An act that many have been holding their breath for the return of for as long as they've been absent from the stage are Haledon, New Jersey's The Feelies. Arriving in the late 70's, and releasing one of the first great new wave/post-punk albums of the early 80's (truly. no hyperbole here) in Crazy Rhythms, The Feelies were the Velvet Underground and Television's geeky Jersey cousins. An enthralling percussive ride, full of jerky rhythms and wild, melodic guitar interplay, the sound of The Feelies would evolve over the years, drifitng away from the arty CBGB crowd toward a more refined pastoral 'college rock' sound that typified an era when bands like R.E.M. and Camper Van Beethoven loomed large.
It's been said by Webcuts in the past that Destroyer's Dan Bejar is the Woody Allen of pop music. His idiosyncratic, poetic touch is less that of a lyricist but a storyteller with a revolving cast of characters (mostly women), and picking up on the ripples and waves they create to make them a part of his own interior monologue. An essential eighth of the mighty New Pornographers, Bejar has been recording as Destroyer since the 90's. Kaputt, his ninth album is a sumptious, rhapsodic slice of 80's melodrama, immersing itself entirely in the era from the vintage instrumentation to Bejar's own penchance for seeking the sublime out of what some might find the ridiculous.
The Besnard Lakes Are The Dark Horses. A fitting album title for these Montreal, Quebec, Canadians, as much as it was a challenge for a band who've skirted success but in turn garnered acclaim for their lush and psychedelic sound. Their most recent album The Besnard Lakes Are The Roaring Night appeared in early 2010, and once again it was that intimate and expansive sound, coupled with vocalist/guitarist Jace Lacek's Beach Boys-like falsetto that saw the band release their most definitive collection of songs yet. Touring Australia for the very first time, Chris Berkley of Static caught up with Lacek and drummer Kevin Laing of The Besnard Lakes to talk about the slow rise of the band and their move into film scores.
Baltimore's Beach House first appeared in 2006 with their self-titled debut, a gorgeous collection of dizzying songs built around Victoria Legrand's awash-with-reverb harmonies, church-style organ and Alex Scally's languidly strummed guitar. It was their style and approach, reminiscent of Mazzy Star, Yo La Tengo and This Mortal Coil, that found favour with a like-minded audience. Recently touring Australia and appearing as part of the travelling Laneway Festival, Chris Berkley caught up with Victoria and Alex of Beach House to talk about their gradual rise and amongst other things, how to keep cheese out of the live set.
Barely eighteen months since the release of one of 2009's dark delights, the epic Sun Gangs, Finn Andrews the New Zealand bred, England based leader of The Veils has released possibly one the highlights of 2011 with Troubles of the Brain. Over the course seven songs Finn and his band mates explore less grandiose and orchestral avenues than those on Sun Gangs favouring instead acoustic guitars, simpler arrangements and a lighter air in general. Chris Berkley tracked down Mr Andrews just before the release of Troubles of the Brain to talk about the differences in recording at home, going out on his own label and having a feverent fanbase to help that transition.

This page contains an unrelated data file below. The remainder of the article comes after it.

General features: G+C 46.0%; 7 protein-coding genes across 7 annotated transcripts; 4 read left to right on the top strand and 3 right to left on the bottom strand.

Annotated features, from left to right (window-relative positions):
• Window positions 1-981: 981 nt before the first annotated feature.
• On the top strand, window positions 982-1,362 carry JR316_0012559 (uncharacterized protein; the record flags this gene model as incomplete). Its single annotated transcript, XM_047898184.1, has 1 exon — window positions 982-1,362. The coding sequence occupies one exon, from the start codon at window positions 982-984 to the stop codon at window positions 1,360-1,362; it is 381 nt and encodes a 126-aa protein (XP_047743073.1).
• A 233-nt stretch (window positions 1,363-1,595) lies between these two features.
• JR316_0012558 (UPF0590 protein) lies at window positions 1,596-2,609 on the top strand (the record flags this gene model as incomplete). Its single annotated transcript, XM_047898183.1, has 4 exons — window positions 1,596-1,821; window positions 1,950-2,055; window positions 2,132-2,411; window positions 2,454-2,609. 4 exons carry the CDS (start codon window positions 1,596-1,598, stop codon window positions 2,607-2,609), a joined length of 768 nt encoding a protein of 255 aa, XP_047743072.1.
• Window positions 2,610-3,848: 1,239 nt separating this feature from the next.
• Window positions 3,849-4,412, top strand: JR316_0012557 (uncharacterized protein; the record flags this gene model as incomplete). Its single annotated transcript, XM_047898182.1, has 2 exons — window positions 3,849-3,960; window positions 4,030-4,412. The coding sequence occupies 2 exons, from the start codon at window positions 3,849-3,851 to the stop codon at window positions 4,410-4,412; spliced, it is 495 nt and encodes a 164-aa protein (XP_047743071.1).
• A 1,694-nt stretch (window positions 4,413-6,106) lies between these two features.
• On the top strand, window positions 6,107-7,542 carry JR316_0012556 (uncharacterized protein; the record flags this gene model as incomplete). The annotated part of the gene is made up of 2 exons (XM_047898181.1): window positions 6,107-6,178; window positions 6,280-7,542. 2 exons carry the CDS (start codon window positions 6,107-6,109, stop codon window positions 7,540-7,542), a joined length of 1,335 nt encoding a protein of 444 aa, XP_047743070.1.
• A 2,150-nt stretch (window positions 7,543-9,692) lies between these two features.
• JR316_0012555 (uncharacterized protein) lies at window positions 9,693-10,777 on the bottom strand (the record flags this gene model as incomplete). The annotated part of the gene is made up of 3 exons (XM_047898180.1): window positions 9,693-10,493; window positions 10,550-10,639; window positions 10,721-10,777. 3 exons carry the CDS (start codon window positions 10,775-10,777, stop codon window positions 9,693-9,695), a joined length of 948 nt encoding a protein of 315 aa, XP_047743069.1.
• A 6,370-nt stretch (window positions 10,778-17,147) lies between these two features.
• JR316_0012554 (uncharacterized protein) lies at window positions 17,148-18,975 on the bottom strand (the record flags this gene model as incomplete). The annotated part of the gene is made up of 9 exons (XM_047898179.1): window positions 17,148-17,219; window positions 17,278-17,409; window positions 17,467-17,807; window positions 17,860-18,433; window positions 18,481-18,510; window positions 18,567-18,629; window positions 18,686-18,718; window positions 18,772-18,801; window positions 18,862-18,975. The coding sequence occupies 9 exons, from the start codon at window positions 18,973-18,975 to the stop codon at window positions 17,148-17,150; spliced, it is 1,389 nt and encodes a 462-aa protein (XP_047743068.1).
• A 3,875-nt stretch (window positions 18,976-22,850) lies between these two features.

Dynamite Steps the new album from Greg Dulli's The Twilight Singers is an extraordinarily cohesive album in every aspect: from production to the vocals, the masterful songwriting to the clever sequencing. Grunge guitar workouts give way to piano balladry, shoegaze meets folk and punchy rock. These are all anchored by that remarkable voice which ranges from ragged roar to velvety tenor to strained falsetto singing of love, libido, mortality and the devil. A couple of weeks before the release we spoke with Greg, a man who has seen more than his share of highs and lows in his twenty odd year career, clearly relaxed and affable, about all things dynamite and twilight, from the gutter to the (guest) stars.
To say expectations were high for Foals' second album Total Life Forever would be stating the exceedingly obvious but from the grandeur and exquisite melancholy of “Spanish Sahara” to the frenetic indie-pop of “This Orient” to the dance funk of “Miami” it met and exceeded them with uncommon ease. Total Life Forever elevated Foals further from their peers and into the rare league of artists who maintain credibility with a more accessible sound and thus gaining a larger listening base whilst still remaining true to their experimental pop principles. We spoke to bassist Walter Gervers while the band was in Australia for the St. Jerome’s Laneway festivals and some recording on the sly.
Caribou (aka Dan Snaith) is not an artist prone to repeating himself. His second album, 2007's Andorra took '60s psychedelic pop and merged it with complex rhythm patterns, while his LP from last year Swim saw Snaith heading into a denser electronic direction while still retaining a fair amount of pop smarts. Caribou with long time friend Kieran Hebden better known as Four Tet will soon be the Antipodes for a series of shows but late last year Chris Berkley caught up with Snaith whilst on the seemingly never ending tour for Swim where Dan took time out to talk about the art of Caribou live versus recording, his electric friends, how some people perceive Swim to be his dark album and how to win over the doom metal crowd.